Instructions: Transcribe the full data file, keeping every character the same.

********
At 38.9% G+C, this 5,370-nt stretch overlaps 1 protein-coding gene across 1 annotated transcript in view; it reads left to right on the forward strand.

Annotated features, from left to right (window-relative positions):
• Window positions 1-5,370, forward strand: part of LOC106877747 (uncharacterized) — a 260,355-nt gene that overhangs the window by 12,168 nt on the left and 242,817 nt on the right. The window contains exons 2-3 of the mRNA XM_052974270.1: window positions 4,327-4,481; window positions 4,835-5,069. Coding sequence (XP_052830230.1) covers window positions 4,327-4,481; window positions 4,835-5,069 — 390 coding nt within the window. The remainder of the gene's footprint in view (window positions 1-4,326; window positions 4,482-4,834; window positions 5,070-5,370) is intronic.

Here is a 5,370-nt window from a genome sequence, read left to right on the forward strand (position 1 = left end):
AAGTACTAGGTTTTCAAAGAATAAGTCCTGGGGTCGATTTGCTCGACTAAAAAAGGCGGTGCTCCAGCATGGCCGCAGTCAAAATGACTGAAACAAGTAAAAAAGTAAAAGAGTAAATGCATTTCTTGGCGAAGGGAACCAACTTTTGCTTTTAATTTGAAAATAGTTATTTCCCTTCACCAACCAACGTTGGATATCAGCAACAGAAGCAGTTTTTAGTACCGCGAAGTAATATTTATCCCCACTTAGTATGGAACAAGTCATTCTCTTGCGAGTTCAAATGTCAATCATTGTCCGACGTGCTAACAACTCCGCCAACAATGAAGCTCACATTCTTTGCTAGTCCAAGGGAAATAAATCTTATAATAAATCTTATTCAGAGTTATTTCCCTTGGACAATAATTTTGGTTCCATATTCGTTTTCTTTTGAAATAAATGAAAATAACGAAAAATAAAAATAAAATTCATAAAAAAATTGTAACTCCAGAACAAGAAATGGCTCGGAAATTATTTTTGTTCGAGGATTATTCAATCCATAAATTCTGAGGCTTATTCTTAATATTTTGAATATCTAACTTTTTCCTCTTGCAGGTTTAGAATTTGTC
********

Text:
At 38.9% G+C, this 5,370-nt stretch overlaps 1 protein-coding gene across 1 annotated transcript in view; it reads left to right on the forward strand.

Annotated features, from left to right (window-relative positions):
• Window positions 1-5,370, forward strand: part of LOC106877747 (uncharacterized) — a 260,355-nt gene that overhangs the window by 12,168 nt on the left and 242,817 nt on the right. The window contains exons 2-3 of the mRNA XM_052974270.1: window positions 4,327-4,481; window positions 4,835-5,069. Coding sequence (XP_052830230.1) covers window positions 4,327-4,481; window positions 4,835-5,069 — 390 coding nt within the window. The remainder of the gene's footprint in view (window positions 1-4,326; window positions 4,482-4,834; window positions 5,070-5,370) is intronic.

Here is a 5,370-nt window from a genome sequence, read left to right on the forward strand (position 1 = left end):
AAGTACTAGGTTTTCAAAGAATAAGTCCTGGGGTCGATTTGCTCGACTAAAAAAGGCGGTGCTCCAGCATGGCCGCAGTCAAAATGACTGAAACAAGTAAAAAAGTAAAAGAGTAAATGCATTTCTTGGCGAAGGGAACCAACTTTTGCTTTTAATTTGAAAATAGTTATTTCCCTTCACCAACCAACGTTGGATATCAGCAACAGAAGCAGTTTTTAGTACCGCGAAGTAATATTTATCCCCACTTAGTATGGAACAAGTCATTCTCTTGCGAGTTCAAATGTCAATCATTGTCCGACGTGCTAACAACTCCGCCAACAATGAAGCTCACATTCTTTGCTAGTCCAAGGGAAATAAATCTTATAATAAATCTTATTCAGAGTTATTTCCCTTGGACAATAATTTTGGTTCCATATTCGTTTTCTTTTGAAATAAATGAAAATAACGAAAAATAAAAATAAAATTCATAAAAAAATTGTAACTCCAGAACAAGAAATGGCTCGGAAATTATTTTTGTTCGAGGATTATTCAATCCATAAATTCTGAGGCTTATTCTTAATATTTTGAATATCTAACTTTTTCCTCTTGCAGGTTTAGAATTTGTC